URL Text Classification with WEKA, Part 1: Data Analysis

I have recently came across a website named SquidBlackList.org, which features a number or URL lists for safe web browsing using the open source proxy Squid. In particular, it features a quite big porn domains list, so I wondered: Is it possible to make a text classification system with WEKA to detect porn domains using the text in the URLs?

Just to note that SquidBlackList on porn (and most of the rest of the lists they provide is licensed under Creative Commons Attribution 3.0 Unported License: Blacklists (Squidblacklist.org) / CC BY 3.0

The Filtering Problem

Most web filtering systems work by using a manually classified list of URLs into a list of categories that are used to define filtering profiles (e.g. block porn but allow press). The URL lists or database must be manually maintained, and it has to be quite comprehensive regarding user browsing behaviour. As (aggregated) web browsing follows a Zipfian distribution (that is, relatively few URLs accumulate most of the traffic), you can provide a rather effective service by ensuring that your URL database covers the most popular URLs. URL-based filtering is rather efficient (if your database is well implemented), and it can easily cover around 95% of the web traffic (in terms of #requests, not in terms or #URLs).

However, covering the remaining 5% requires performing some kind of analysis. My target here is dynamically classifying that 5% of web requests (which may account for millions of URLs or even just domains) into two classes: notporn and porn. This way, we can cover the 100% of the traffic, and it is likely that we concentrate our classification mistakes (that may be possible at the URL database as well) only into that small 5% - so our filter can be 98% effective or more.

Why analyzing the URL text? For a matter of efficiency - you do not have to go to the Internet and get the actual Web content in order to analyze it, so all the processing is local to the proxy and you eventually avoid performing unnecessary Web requests at the proxy itself.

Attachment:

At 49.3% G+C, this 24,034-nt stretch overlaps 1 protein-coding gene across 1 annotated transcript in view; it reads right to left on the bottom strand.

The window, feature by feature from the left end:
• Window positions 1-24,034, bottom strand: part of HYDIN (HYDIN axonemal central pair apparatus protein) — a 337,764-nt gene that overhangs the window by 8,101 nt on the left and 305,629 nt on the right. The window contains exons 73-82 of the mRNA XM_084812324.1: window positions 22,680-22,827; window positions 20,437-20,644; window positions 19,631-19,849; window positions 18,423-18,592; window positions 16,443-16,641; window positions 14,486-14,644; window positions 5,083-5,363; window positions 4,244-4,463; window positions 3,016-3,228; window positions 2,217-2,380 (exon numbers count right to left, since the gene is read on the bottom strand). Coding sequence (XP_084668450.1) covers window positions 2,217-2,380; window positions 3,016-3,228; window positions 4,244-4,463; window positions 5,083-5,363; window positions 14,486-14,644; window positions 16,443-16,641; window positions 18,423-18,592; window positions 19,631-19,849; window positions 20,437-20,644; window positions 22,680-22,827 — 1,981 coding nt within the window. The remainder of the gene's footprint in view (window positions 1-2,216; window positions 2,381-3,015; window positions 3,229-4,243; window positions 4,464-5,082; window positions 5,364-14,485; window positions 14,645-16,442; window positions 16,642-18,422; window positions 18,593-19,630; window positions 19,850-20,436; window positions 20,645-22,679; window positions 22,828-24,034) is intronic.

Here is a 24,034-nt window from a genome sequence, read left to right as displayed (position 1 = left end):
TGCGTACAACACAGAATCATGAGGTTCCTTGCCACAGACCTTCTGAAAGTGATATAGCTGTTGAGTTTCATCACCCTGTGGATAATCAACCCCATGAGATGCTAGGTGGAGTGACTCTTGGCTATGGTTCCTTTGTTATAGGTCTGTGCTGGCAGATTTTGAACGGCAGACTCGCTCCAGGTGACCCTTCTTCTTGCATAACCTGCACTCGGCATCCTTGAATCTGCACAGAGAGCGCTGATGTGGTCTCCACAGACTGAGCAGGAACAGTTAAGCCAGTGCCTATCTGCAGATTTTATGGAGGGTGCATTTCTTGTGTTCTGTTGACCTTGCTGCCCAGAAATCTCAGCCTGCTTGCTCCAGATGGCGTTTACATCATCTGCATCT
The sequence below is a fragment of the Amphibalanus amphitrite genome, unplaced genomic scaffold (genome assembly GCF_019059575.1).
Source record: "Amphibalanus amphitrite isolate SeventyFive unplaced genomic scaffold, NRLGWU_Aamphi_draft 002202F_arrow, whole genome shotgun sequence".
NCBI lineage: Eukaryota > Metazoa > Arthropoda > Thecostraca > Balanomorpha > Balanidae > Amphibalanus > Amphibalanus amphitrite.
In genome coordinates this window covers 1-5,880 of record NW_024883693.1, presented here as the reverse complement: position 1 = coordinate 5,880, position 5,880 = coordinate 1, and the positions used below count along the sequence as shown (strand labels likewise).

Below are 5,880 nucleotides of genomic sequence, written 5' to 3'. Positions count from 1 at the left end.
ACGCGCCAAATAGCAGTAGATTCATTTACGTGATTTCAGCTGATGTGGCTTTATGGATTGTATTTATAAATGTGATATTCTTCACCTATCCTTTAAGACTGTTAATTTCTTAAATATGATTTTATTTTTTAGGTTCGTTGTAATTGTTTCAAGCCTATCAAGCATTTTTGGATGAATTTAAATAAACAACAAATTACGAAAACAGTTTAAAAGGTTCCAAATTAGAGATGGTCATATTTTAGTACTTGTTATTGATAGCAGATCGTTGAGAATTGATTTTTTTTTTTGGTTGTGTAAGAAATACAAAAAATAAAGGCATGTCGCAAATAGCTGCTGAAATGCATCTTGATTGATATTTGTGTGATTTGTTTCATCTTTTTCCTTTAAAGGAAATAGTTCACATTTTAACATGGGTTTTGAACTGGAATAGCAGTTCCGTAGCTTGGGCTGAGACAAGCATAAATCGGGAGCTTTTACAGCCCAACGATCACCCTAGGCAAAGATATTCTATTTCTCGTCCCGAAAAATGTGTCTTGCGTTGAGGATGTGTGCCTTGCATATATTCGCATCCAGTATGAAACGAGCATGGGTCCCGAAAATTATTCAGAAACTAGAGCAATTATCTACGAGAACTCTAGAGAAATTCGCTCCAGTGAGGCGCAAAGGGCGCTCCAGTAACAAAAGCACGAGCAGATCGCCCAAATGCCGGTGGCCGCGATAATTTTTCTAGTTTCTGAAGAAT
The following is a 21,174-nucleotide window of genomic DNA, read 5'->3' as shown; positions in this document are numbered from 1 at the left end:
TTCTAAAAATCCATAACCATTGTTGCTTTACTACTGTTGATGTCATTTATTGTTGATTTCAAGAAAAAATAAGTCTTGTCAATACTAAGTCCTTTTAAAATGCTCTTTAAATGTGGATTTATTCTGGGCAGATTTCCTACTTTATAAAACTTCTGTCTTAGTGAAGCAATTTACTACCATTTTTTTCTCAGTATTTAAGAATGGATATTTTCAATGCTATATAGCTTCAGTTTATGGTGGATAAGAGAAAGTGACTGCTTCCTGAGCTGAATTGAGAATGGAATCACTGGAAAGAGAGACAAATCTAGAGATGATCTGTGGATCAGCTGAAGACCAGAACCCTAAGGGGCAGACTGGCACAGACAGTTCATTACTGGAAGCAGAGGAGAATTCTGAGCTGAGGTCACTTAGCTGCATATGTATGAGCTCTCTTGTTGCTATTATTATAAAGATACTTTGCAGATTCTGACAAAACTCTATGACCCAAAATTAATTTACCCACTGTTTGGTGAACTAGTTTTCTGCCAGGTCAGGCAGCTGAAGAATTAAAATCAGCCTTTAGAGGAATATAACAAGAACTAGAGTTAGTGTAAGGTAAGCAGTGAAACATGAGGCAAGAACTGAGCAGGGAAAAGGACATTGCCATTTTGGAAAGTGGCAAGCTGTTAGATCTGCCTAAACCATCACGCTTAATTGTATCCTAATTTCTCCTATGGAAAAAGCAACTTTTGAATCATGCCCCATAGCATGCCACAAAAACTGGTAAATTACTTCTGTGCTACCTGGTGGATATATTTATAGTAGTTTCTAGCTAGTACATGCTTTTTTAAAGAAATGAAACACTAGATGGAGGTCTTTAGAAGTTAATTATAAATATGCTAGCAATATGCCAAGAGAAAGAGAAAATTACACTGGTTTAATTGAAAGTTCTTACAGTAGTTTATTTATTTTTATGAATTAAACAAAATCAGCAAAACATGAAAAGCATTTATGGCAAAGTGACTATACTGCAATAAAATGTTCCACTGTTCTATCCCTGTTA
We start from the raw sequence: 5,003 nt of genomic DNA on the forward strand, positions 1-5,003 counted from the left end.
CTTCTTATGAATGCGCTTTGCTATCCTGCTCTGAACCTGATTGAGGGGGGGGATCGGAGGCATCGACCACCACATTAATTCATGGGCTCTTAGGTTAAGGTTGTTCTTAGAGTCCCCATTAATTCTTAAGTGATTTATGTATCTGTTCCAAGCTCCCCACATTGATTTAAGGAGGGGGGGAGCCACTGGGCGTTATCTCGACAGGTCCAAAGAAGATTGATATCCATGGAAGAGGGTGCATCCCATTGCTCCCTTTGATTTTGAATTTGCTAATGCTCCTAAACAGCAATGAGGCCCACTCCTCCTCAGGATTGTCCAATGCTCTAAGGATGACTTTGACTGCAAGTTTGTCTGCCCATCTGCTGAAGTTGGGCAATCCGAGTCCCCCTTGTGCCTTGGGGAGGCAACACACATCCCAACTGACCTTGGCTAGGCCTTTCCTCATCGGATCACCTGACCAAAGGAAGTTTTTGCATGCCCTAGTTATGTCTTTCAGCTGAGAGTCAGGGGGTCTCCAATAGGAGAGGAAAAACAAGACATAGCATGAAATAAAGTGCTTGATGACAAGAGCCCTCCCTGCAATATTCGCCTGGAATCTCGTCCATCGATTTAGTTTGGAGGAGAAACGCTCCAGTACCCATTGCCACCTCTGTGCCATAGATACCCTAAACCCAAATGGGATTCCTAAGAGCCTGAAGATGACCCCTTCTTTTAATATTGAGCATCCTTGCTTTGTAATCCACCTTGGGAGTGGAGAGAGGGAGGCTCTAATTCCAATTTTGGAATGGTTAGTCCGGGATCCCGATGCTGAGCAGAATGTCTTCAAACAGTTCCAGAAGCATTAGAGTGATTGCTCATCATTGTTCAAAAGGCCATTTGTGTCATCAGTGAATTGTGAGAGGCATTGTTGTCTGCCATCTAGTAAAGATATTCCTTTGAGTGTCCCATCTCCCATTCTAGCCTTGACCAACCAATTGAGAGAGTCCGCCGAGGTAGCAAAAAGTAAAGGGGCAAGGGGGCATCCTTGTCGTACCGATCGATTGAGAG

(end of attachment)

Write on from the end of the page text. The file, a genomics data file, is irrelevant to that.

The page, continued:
Collecting the Dataset

So we start with an 880k porn domains list, but although it is possible to learn only from positive examples, we may expect better effectiveness if we collect negative examples (not porn domains). A handy resource is the Top 1M Sites list by Alexa, a Web research company that provides this ranked list in a daily basis. Having 1M negative examples and 880k positive examples makes a good class balance and quite populated dataset -- nice for learning, specially when its instances are relatively short text sequences (e.g. google.com vs. porn.com).

First we have to make both lists comparable. The format of the Alexa list is <rank>,<domain>, while the format of the Squid black list is <dot><domain> (in order to match the Squid URL list format). A couple of cut and sed commands will do the trick.

Then we can just add the class and mix the lists.

Cleaning the Dataset, first step

But... Hey, Internet is for porn! -- we should expect that some of the URLs in the Alexa ranking are pornographic. In fact, a simple search demonstrate it:

$ grep porn alexa.csv | more
$ grep porn alexa.csv | wc -l

We can just substract the porn list from the Alexa list with a handy grep:

grep -f porn.csv -v alexa.csv > alexaclean.csv

But it takes a loooooong time, so I prefer to sort Alexa list, transforming it to Linux format (as the original one has DOS format), and use comm:

$ sort alexa.csv > alexasorted.csv
$ fromdos alexasorted.csv
$ comm -23 alexasorted.csv porn.csv > alexaclean.csv
$ wc -l alexaclean.csv
975088 alexaclean.csv

Good point, only 25k URLs are pornographic... Well, lets check:

$ grep porn alexaclean.csv | head

So we still have some porn in there.

Cleaning the Dataset, second step

Cleaning Alexa list from porn is a bit more complex. How to find those popular porn sites, if they are not even in such a comprehensive list as the Squidblacklist one? Another resource comes to help, and it is the sex-related search engine PornMD. This engine has recently published a list of popular porn searches in the form of a dynamic infography named Global Internet Porn Habits:

So, if you collect a list of the top searches in five of the biggest speaking countries, you get:

Cleaning the list from duplicated words, adding "porn", "sex" and "xxx" (rule of thumb), and computing the number of domains they occur in the Alexa (cleaned) and the Squidblacklist lists, we get:

Looking at the list, a relatively safe proportion between the number of occurrences in Squid's versus Alexa's (clean) list is 9 -- this way, we keep most obvious words and remove the most ambiguous ones (although there are some borderline examples, as "asian"). We can see the effects:

$ grep "amateur\|anal\|asian\|creampie\|hentai\|lesbian\|mature\|milf\|squirt\|teen\|porn\|sex\|xxx" alexaclean.csv | wc -l
$ grep "porn\|sex\|xxx" alexaclean.csv | wc -l